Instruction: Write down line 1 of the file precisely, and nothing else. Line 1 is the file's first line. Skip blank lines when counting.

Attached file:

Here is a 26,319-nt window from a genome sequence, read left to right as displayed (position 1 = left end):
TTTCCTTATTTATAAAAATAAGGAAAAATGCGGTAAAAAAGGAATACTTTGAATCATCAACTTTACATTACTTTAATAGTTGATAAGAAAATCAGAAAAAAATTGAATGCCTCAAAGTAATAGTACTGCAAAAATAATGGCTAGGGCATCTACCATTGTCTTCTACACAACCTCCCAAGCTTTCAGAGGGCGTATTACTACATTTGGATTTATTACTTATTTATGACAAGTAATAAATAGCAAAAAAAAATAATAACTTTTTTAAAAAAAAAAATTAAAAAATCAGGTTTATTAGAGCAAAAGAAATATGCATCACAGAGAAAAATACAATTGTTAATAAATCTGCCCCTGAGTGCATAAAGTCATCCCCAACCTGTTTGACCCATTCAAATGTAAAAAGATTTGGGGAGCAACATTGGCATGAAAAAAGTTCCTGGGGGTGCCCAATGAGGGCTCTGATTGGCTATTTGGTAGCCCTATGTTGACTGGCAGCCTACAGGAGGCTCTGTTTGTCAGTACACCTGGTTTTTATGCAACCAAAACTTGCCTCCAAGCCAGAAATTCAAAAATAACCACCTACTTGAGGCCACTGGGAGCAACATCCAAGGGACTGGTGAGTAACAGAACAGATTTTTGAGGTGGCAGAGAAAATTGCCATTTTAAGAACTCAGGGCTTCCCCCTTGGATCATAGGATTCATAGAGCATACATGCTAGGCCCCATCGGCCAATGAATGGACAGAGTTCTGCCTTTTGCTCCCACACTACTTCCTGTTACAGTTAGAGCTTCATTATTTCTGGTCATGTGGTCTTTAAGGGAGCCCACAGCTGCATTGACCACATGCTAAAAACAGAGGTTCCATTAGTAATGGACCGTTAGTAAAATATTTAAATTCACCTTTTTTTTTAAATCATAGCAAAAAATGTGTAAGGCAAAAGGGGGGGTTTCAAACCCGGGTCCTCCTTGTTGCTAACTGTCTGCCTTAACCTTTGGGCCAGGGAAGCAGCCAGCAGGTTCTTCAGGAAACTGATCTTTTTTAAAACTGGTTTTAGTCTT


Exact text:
Here is a 26,319-nt window from a genome sequence, read left to right as displayed (position 1 = left end):